Rangers, 4 vs. Devils, 1: Bistro Du Vent
For weeks I egged on Y.O./J.C. to own up to his end of our sports bet. The Rangers had not once, not twice, but three times won against those menacing horned ones across the Hudson River, the Devils. Initially we planned to go to L’Impero—an Italian restaurant in Tudor City that Y.O./J.C. kept raving about to me. However, with his hectic schedule as a nubie lawyer (i.e. he’s being slave driven by the law firm's partners), he couldn’t commit to a specific day to make a reservation.
Finally, I called him and put it to him straight: “Me hungry...please meal, now!” Okay, I was bit more polite and articulate than that—but I sure felt that way. After a few more calls to harass—er, remind him of our dinner deal, he finally showed up in my neck of woods one cold winter night.
“Where do you want to eat Rose?” he asked.
“How about Esca?” I reply with enthusiasm.
“Uh, how about something that won’t lighten my wallet so much," he quickly shot back.
Dang it. I really wanted to go there.
“Okay, how about Bistro Du Vent around the block?” I replied.
“Never hear of it.”
“French fare from the guys who run Esca. I hear good things about it,” I say with a devious smile.
“Okay, but is it Esca expensive?”
Again with a smile I said, “Oh no, it’s much more low-key. It’s a theatre district restaurant. Serves those going Broadway bound.”
Okay, so I told an itsy bitsy untruth here. Esca and Bistro Du Vent are both co-productions from Mario Batali, David Pasternack and Joe Bastianich (now producing the much touted, yet much plagued Del Posto Restaurant in the Meat Packing District)—the prices are nearly the same—but not being a foodie or very aware of the NYC restaurant scene, I snuck this past him.
When you walk into Bistro Du Vent you get a sense of rich colors and fabrics—from the wood paneling at the entrance to the deep tones of the leather upholstery in the back section. The subdued and very dim lightening matches the décor—it was so dark unfortunately none of my pictures came out very well. One large wall of the restaurant is dedicated to the restaurant’s wines—it almost jutts out into the main dining area. Behind white wooden doors with large glass cutouts were racks of their wine collection. We were seated near the windows, which are lined with bottles of fancy fizzy water which did seem a bit casual for such an otherwise stylish interior.
I started my meal with a crab salad with Peekytoe crabmeat, celery and green apply curry. I was impressed by the presentation—strips of apple crisscrossed on top of the crab mixture—it seemed so perfectly set in place I almost didn’t want to break up the harmony. That thought lasted two seconds and then I dug right into it. The curry was mildly sweet with a touch of spice that cut through the creaminess of the mixture and it turned a slightly boring crab meat mix into something a tasty and different from the norm.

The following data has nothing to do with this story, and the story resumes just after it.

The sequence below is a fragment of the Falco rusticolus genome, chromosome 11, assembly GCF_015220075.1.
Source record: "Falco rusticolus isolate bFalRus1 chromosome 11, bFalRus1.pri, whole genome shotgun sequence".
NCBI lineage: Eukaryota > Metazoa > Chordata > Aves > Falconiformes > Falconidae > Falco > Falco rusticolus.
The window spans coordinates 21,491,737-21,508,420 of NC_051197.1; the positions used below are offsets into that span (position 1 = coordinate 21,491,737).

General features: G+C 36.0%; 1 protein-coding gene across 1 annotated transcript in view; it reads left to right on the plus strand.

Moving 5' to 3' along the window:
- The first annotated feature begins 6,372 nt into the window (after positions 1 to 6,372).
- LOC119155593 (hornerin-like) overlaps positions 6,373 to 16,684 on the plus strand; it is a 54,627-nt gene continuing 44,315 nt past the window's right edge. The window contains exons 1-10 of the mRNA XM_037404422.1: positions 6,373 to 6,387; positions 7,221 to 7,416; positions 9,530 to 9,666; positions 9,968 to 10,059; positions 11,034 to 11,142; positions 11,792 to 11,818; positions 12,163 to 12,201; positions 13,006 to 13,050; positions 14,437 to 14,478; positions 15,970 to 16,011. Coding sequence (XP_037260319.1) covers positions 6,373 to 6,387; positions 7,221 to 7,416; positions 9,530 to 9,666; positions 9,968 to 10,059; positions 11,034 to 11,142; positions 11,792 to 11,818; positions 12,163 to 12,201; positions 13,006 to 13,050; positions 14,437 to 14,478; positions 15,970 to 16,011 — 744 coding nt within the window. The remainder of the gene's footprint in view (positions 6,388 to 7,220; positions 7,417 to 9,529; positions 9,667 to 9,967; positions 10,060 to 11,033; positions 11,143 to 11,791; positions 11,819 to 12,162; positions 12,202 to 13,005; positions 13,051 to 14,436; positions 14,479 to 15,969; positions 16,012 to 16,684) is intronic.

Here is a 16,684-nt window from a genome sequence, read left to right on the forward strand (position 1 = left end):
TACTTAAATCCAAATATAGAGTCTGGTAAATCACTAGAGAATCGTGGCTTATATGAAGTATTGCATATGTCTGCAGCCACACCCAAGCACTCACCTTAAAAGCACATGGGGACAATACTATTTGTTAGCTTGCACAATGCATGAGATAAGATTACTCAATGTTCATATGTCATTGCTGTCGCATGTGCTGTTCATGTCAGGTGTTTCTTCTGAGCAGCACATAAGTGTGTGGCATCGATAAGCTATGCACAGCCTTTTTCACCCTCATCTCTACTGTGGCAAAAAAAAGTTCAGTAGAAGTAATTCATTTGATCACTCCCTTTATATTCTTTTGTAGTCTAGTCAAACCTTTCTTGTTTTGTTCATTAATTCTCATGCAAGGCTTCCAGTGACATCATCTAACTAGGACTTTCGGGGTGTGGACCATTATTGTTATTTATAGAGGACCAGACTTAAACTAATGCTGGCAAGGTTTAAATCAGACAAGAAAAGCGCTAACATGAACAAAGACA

For my entrée I ordered a wild stripe bass with a side of gnocchi in a shrimp-bouillabaisse sauce. I’m always hesitant about ordering fish. Some of my worst dining experiences have been when the “fishiness” of the fish cuts through and overpowers every other ingredient in the dish. Bistro Du Vent’s kitchen, however, has gotten the art of cooking fish down. It was cooked just long enough to render it soft and flakey which allowed the sauce to shine through instead of the fish. The sauce went incredibly well with the handmade delicate gnocchi.
The portions are a wee bit on the small side and my friend is a big eater. No, I take that back, he's a HUGE eater. So we ordered a side of pommes frites initially to share, but he pretty much ate them all. I did enjoy a few pieces, but nothing about them shouted "WOW!" They were just good, decent french fries.
To wash it all down I asked our waiter for some suggestions on wines that might compliment my dish selections. Our waiter seemed very knowledgeable about the wine selection and felt very certain that a glass of Henri Bourgeois "Le Petit Bourgeois Sauvignon" 2004 would be the best choice. It kind of took me back as how sure he felt about his suggestion. In most of my fine dining experiences the waiters or the sommeliers will often pepper me with questions about my own wine preferences and even then suggest several options, not just one. But I decided to go with it and he was right on the money. The glass was a perfect match for the light seafood dishes I chose—clear and subtle with a bit of zing.
Bistro Du Vent is clearly what it aims to be, an upscale French bistro restaurant that caters to the out-of-town theater going crowd. The dishes are a clever and smart twist on French bistro cuisine by using ingredients that we don’t normally associate with it. The waitstaff were very attentive and even my all wine knowledgeable waiter, while a bit assured of himself, was cheerful and positively on the mark with his suggestions.